The enduring fact that has remain unchanging is that Nigeria soldiers died in mass in Liberia ECOMOG peacekeeping (1990), Sierra-Leone (1991), and Liberia (2002) which is going to be the focus of this study.  Military spending during this crisis amounted to millions of dollar.  Many women, young and aged whose husbands were enlisted for the peacekeeping moves became widows overnight.  Between 1990 and 1991 Civil Servants had to contribute part of their salaries for the peacekeeping operations in Liberia and Sierra-Leone.  Liberia (ECOMOG) 1990-Division Operations and Sierra-Leone (NATAG) 1991, Training Team were such instances that Nigeria was highly rated in regional concerns in Africa.

It is a reality that Nigerian Soldiers died for the image of the nation to be sustained in regional affairs.  The question that has provoked this work is first, what have Nigeria Citizens benefited from Nigeria’s magnanimity extended to the West African Nations. This question has its root from the definition of foreign policy according to Northedge, that foreign policy is an interplay between the outside and the inside.

In this interplay both the outside and inside have to benefit.  The fate of Nigeria Citizens in some African Nations have raised the question whether or not the Afro-centred policy should be continued.  For instance, between 2005 and 2006, Nigerians were killed in masse and their properties confiscicated in South African republic and by South Africans for whom Nigerian blood was shed in 1994.  In several occasions Nigerians have been repatriated in Egypt.  Egyptians now appear to dislike Nigerians in their lands due to racial consideration.  This study is set to address this question.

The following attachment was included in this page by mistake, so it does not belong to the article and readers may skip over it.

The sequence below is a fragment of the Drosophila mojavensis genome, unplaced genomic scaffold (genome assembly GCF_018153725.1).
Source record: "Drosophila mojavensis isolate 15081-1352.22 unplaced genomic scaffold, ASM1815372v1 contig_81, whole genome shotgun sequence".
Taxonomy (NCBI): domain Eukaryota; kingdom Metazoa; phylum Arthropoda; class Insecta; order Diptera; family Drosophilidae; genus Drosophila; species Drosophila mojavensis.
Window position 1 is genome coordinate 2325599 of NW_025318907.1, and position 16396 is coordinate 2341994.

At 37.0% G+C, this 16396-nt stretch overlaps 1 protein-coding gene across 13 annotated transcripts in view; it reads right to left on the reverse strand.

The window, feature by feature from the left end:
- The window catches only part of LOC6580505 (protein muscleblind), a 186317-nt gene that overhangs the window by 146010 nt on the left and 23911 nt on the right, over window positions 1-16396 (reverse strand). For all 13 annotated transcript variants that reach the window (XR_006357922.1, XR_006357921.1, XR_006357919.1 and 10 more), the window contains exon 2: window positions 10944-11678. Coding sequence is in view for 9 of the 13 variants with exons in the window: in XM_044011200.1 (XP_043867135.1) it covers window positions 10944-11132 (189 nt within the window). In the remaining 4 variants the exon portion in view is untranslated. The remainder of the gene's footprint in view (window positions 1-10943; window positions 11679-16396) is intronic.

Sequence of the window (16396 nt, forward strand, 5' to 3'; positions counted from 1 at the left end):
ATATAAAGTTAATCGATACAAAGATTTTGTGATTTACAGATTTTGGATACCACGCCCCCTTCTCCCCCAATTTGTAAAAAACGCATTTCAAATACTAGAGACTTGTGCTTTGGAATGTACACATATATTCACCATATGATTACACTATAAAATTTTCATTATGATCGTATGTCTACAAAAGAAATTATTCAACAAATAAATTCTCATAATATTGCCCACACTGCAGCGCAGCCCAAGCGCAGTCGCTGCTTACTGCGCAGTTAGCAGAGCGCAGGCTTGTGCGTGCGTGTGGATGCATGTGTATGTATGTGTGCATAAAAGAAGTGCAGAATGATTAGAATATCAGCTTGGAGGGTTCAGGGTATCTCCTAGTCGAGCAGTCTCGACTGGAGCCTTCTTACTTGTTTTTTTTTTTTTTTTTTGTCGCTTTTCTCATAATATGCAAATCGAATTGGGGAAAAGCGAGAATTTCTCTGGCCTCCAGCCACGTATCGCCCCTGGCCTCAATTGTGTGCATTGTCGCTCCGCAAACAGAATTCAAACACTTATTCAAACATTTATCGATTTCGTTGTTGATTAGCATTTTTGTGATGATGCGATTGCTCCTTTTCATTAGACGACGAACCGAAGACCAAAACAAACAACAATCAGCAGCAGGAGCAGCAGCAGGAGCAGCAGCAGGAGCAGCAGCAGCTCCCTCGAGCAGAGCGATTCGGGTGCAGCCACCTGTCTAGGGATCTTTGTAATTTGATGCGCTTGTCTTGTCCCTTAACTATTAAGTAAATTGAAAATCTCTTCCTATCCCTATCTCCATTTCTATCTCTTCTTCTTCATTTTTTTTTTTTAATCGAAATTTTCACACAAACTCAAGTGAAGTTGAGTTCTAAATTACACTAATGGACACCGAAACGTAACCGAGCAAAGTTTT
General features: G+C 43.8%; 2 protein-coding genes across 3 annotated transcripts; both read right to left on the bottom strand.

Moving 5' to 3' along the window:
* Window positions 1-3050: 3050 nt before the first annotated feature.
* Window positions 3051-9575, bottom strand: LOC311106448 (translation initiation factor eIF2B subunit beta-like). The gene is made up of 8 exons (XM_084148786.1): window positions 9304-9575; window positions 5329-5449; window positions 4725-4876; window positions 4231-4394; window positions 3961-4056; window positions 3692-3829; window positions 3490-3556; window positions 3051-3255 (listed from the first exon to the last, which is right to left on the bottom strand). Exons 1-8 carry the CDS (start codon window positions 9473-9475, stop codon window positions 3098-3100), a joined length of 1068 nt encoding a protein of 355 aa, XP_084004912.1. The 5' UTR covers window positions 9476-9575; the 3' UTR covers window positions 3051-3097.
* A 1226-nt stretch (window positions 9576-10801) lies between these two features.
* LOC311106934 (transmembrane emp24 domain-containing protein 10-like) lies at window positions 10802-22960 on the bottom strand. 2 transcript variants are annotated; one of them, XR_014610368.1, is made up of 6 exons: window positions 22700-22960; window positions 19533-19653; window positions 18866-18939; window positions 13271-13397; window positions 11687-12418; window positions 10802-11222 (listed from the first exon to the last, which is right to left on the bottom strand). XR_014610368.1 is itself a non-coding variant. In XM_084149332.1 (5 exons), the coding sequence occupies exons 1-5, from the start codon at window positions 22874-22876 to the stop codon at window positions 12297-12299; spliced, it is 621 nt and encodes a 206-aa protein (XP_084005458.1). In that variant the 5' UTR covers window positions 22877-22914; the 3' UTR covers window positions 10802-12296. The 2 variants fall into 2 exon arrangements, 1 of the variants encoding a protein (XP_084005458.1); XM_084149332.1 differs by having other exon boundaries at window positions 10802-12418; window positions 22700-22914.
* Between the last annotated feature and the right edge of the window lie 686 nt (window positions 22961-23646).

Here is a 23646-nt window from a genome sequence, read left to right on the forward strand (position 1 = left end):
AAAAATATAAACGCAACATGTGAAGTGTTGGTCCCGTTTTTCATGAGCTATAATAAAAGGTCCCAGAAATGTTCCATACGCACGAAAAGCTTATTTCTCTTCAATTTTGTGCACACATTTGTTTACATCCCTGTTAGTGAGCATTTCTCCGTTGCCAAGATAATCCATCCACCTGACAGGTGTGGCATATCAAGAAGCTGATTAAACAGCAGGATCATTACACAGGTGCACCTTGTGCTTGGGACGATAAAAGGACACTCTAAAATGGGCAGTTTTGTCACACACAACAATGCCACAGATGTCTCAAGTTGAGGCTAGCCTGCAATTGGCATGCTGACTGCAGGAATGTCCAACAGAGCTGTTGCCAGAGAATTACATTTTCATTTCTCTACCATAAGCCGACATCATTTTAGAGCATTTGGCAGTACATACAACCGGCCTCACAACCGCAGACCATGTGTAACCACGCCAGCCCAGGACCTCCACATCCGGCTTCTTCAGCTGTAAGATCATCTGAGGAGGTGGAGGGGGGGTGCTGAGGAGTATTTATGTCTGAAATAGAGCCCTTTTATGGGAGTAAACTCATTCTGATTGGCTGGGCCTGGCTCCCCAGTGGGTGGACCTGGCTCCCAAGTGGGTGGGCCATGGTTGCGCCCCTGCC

The second question that has triggered this work is whether or not Nigeria should focus on internal problems and that after the citizens wants are gratified will Nigeria interfere in regional affairs.  Of a truth, Nigeria Citizens languish in lack of basic necessities such as infrastructural facilities, good standard of living, even, the oil that is produced in Nigeria is not sufficient for the consumption of Nigerians and its pump price has witnessed hyper-inflation since the past decade.  Nigeria supplies Benin republic with petroleum resources, Niger, and Chad received help in its power supply and other nations in West Africa.  Though this study is on West, the reason for this broader reference is to show how far Nigeria affluence has improved the lots of Africans while citizens of Nigeria wallow in abject poverty.

Among the rules for alms giving is the saying that charity begins at home.  This implies that for any nation to give much like Nigeria, the citizens of such nation must appear satisfied in that aspect in which help is extended to other nations.  It is a paradox that what Nigerians lack, are provided West African nations in surprising quantity and quality.  America from independence remained isolated from world affairs till the world war II (1939-1945). At this time, American economy was viable enough to hold world crisis in the UN security council6. But, Nigeria adopted “Africa as the Centre-piece” of its foreign policy not more than thirteen (13) year after its independence. A nation that had weak military capability continued sending soldiers to be massacred in peace keeping. A good instance is the case of Liberia and Sierra-Leone.

The third question is what will be a balance sheet for the Nigerians desire and the Afro-centred policy of the nation. Having analyzed the cost of peace keeping operations in Liberia and Sierra-Leone with their attendant death-blow on the Nigerian soldiers as well as the financial implication, a balanced foreign policy will be enunciated to this effect.

Scope of The Study

        The scope of this study is highly restricted to the Nigerian military and peace keeping in West Africa 1990-2005, with Liberia and Sierra-Leone being the case study. The research will examine the reasons for Africa as the centre-piece of Nigeria’s foreign policy vis-à-vis military peace keeping operations in Liberia, Sierra-Leone, and the degree of Nigeria’s involvement in these crises.

See also  Socio-Economic Importance Of Ekeututu, 1995-2014